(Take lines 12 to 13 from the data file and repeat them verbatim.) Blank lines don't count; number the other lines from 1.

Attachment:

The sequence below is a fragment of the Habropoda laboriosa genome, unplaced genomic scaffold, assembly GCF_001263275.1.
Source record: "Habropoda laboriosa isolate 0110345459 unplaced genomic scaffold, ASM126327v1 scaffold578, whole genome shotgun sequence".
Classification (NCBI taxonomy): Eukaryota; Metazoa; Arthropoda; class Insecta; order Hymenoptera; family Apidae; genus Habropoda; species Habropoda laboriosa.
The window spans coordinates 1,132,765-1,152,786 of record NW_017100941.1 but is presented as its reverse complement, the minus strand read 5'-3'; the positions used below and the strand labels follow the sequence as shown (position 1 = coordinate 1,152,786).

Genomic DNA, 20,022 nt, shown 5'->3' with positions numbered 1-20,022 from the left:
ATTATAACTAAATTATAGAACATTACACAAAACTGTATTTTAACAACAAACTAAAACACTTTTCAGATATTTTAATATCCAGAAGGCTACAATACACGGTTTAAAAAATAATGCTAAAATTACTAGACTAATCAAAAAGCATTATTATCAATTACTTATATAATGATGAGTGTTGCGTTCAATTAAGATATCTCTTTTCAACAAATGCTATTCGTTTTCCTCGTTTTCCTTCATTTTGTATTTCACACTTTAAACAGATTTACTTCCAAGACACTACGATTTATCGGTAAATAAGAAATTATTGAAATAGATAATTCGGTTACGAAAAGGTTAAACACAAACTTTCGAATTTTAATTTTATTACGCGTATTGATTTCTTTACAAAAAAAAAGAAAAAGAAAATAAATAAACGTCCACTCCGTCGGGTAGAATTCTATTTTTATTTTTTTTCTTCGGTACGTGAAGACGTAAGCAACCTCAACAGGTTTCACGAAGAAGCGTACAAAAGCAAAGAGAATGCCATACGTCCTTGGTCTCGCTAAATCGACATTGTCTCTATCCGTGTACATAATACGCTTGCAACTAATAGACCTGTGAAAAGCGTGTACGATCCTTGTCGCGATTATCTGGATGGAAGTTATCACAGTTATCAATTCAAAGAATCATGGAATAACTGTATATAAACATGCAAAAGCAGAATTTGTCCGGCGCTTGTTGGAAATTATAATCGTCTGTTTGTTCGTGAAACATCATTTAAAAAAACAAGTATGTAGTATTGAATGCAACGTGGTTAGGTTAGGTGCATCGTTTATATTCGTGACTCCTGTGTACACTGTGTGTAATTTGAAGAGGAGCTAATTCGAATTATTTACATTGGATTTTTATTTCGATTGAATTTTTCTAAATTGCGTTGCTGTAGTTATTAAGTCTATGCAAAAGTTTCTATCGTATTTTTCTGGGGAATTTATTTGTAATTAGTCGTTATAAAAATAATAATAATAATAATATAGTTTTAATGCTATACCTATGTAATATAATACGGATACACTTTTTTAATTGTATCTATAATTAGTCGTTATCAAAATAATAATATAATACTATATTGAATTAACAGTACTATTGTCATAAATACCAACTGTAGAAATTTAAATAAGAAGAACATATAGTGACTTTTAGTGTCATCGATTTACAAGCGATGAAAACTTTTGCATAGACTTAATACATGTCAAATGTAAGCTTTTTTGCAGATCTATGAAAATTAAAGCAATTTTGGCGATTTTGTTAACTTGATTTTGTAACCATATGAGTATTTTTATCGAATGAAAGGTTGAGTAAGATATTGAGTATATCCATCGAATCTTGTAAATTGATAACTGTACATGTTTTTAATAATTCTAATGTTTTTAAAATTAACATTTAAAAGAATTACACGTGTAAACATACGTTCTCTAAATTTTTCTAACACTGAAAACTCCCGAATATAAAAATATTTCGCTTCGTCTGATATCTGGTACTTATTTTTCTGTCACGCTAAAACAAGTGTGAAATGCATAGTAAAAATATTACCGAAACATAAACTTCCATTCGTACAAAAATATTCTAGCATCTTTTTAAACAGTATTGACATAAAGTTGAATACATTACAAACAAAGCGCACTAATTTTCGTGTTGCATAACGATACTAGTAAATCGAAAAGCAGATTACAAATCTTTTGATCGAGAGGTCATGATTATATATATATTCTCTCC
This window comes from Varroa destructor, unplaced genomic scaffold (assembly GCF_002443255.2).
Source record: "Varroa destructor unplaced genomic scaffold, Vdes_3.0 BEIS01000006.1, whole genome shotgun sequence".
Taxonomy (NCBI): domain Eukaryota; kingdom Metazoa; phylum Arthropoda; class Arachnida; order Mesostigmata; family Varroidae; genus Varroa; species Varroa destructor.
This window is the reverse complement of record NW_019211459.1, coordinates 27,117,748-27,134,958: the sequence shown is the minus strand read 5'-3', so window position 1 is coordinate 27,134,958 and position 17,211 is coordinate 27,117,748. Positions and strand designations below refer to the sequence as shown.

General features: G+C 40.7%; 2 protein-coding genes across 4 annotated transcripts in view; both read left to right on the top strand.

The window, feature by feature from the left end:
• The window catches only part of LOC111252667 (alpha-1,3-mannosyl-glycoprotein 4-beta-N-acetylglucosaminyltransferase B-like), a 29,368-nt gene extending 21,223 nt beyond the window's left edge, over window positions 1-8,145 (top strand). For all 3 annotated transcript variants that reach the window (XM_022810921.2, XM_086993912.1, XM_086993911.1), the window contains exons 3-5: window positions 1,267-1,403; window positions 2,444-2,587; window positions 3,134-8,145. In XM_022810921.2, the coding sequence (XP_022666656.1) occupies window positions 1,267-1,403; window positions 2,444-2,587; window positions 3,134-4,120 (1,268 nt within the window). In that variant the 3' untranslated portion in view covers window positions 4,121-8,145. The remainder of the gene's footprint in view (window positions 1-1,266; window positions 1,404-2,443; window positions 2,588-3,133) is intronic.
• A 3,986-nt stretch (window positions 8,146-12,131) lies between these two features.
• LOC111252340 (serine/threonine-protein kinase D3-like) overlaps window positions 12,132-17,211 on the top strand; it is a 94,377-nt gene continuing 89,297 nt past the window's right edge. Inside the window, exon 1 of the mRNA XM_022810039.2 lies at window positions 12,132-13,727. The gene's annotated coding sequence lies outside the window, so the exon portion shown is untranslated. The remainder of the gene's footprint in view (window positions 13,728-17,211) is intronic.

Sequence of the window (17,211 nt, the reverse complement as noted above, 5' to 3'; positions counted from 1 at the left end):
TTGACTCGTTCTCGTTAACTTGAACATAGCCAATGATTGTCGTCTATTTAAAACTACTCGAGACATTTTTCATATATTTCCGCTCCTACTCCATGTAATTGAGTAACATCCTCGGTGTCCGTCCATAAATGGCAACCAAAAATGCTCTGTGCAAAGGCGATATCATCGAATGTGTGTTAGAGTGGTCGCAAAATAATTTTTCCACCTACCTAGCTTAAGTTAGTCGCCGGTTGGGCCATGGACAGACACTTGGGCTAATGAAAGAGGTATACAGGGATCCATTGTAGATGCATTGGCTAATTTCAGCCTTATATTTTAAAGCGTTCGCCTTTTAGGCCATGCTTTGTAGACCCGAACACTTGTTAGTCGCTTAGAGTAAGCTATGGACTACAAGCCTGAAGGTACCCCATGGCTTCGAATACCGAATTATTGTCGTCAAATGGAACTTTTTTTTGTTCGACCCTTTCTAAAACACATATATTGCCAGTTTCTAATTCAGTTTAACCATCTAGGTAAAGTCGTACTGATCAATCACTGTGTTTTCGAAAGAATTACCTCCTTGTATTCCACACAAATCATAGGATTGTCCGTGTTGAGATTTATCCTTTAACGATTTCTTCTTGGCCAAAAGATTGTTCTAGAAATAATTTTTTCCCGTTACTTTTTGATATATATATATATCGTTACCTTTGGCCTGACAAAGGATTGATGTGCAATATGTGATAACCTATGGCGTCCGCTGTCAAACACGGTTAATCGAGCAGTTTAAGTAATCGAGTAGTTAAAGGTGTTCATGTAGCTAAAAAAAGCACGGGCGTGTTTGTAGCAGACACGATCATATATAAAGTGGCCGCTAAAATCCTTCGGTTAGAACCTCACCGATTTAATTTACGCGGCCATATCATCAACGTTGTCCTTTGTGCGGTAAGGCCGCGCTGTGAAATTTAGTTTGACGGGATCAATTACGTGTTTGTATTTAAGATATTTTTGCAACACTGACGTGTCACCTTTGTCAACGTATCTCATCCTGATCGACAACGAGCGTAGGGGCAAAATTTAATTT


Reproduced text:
The window, feature by feature from the left end:
• The window catches only part of LOC111252667 (alpha-1,3-mannosyl-glycoprotein 4-beta-N-acetylglucosaminyltransferase B-like), a 29,368-nt gene extending 21,223 nt beyond the window's left edge, over window positions 1-8,145 (top strand). For all 3 annotated transcript variants that reach the window (XM_022810921.2, XM_086993912.1, XM_086993911.1), the window contains exons 3-5: window positions 1,267-1,403; window positions 2,444-2,587; window positions 3,134-8,145. In XM_022810921.2, the coding sequence (XP_022666656.1) occupies window positions 1,267-1,403; window positions 2,444-2,587; window positions 3,134-4,120 (1,268 nt within the window). In that variant the 3' untranslated portion in view covers window positions 4,121-8,145. The remainder of the gene's footprint in view (window positions 1-1,266; window positions 1,404-2,443; window positions 2,588-3,133) is intronic.